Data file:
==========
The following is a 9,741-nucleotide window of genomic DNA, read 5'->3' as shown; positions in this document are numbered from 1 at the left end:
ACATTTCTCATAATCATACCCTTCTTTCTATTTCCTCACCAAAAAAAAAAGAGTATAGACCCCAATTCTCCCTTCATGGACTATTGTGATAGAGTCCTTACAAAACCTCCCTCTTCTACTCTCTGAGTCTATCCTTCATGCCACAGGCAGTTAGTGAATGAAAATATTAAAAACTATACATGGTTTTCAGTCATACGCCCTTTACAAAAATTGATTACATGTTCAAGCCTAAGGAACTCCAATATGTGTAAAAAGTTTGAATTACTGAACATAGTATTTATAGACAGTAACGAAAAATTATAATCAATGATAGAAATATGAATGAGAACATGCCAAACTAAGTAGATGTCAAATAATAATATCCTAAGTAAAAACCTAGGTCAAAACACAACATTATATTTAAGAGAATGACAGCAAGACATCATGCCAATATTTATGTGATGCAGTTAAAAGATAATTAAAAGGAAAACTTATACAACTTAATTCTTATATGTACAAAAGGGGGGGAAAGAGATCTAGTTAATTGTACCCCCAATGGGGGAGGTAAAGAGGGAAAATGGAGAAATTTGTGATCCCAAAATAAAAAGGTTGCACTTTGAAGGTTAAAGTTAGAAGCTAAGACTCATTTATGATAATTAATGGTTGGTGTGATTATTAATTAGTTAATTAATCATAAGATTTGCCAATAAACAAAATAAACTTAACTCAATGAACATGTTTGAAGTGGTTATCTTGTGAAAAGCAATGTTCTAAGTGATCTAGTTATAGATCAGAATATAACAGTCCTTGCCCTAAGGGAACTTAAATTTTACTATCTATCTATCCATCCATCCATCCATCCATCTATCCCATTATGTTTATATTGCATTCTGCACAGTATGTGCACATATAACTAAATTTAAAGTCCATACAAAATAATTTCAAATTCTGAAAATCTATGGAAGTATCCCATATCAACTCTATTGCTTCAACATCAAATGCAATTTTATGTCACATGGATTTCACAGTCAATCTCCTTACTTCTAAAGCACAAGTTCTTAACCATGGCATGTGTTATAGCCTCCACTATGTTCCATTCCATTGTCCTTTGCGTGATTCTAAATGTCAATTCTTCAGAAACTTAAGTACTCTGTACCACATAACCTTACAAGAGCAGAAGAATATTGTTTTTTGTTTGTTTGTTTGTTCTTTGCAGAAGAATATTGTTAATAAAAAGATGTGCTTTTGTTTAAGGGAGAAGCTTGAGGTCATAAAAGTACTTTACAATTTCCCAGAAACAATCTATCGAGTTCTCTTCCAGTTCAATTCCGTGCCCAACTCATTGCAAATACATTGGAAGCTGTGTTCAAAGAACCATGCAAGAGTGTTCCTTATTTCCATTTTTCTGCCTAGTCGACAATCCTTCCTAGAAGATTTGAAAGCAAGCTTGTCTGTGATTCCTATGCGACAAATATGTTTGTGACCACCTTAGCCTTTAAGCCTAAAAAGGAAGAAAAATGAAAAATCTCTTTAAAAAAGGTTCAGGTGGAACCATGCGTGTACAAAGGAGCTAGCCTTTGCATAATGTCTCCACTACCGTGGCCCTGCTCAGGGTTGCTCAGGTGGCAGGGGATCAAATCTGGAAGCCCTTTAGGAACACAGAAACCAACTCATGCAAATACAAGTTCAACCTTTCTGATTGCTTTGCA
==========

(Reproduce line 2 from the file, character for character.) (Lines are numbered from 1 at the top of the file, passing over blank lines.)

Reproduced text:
ACATTTCTCATAATCATACCCTTCTTTCTATTTCCTCACCAAAAAAAAAAGAGTATAGACCCCAATTCTCCCTTCATGGACTATTGTGATAGAGTCCTTACAAAACCTCCCTCTTCTACTCTCTGAGTCTATCCTTCATGCCACAGGCAGTTAGTGAATGAAAATATTAAAAACTATACATGGTTTTCAGTCATACGCCCTTTACAAAAATTGATTACATGTTCAAGCCTAAGGAACTCCAATATGTGTAAAAAGTTTGAATTACTGAACATAGTATTTATAGACAGTAACGAAAAATTATAATCAATGATAGAAATATGAATGAGAACATGCCAAACTAAGTAGATGTCAAATAATAATATCCTAAGTAAAAACCTAGGTCAAAACACAACATTATATTTAAGAGAATGACAGCAAGACATCATGCCAATATTTATGTGATGCAGTTAAAAGATAATTAAAAGGAAAACTTATACAACTTAATTCTTATATGTACAAAAGGGGGGGAAAGAGATCTAGTTAATTGTACCCCCAATGGGGGAGGTAAAGAGGGAAAATGGAGAAATTTGTGATCCCAAAATAAAAAGGTTGCACTTTGAAGGTTAAAGTTAGAAGCTAAGACTCATTTATGATAATTAATGGTTGGTGTGATTATTAATTAGTTAATTAATCATAAGATTTGCCAATAAACAAAATAAACTTAACTCAATGAACATGTTTGAAGTGGTTATCTTGTGAAAAGCAATGTTCTAAGTGATCTAGTTATAGATCAGAATATAACAGTCCTTGCCCTAAGGGAACTTAAATTTTACTATCTATCTATCCATCCATCCATCCATCCATCTATCCCATTATGTTTATATTGCATTCTGCACAGTATGTGCACATATAACTAAATTTAAAGTCCATACAAAATAATTTCAAATTCTGAAAATCTATGGAAGTATCCCATATCAACTCTATTGCTTCAACATCAAATGCAATTTTATGTCACATGGATTTCACAGTCAATCTCCTTACTTCTAAAGCACAAGTTCTTAACCATGGCATGTGTTATAGCCTCCACTATGTTCCATTCCATTGTCCTTTGCGTGATTCTAAATGTCAATTCTTCAGAAACTTAAGTACTCTGTACCACATAACCTTACAAGAGCAGAAGAATATTGTTTTTTGTTTGTTTGTTTGTTCTTTGCAGAAGAATATTGTTAATAAAAAGATGTGCTTTTGTTTAAGGGAGAAGCTTGAGGTCATAAAAGTACTTTACAATTTCCCAGAAACAATCTATCGAGTTCTCTTCCAGTTCAATTCCGTGCCCAACTCATTGCAAATACATTGGAAGCTGTGTTCAAAGAACCATGCAAGAGTGTTCCTTATTTCCATTTTTCTGCCTAGTCGACAATCCTTCCTAGAAGATTTGAAAGCAAGCTTGTCTGTGATTCCTATGCGACAAATATGTTTGTGACCACCTTAGCCTTTAAGCCTAAAAAGGAAGAAAAATGAAAAATCTCTTTAAAAAAGGTTCAGGTGGAACCATGCGTGTACAAAGGAGCTAGCCTTTGCATAATGTCTCCACTACCGTGGCCCTGCTCAGGGTTGCTCAGGTGGCAGGGGATCAAATCTGGAAGCCCTTTAGGAACACAGAAACCAACTCATGCAAATACAAGTTCAACCTTTCTGATTGCTTTGCA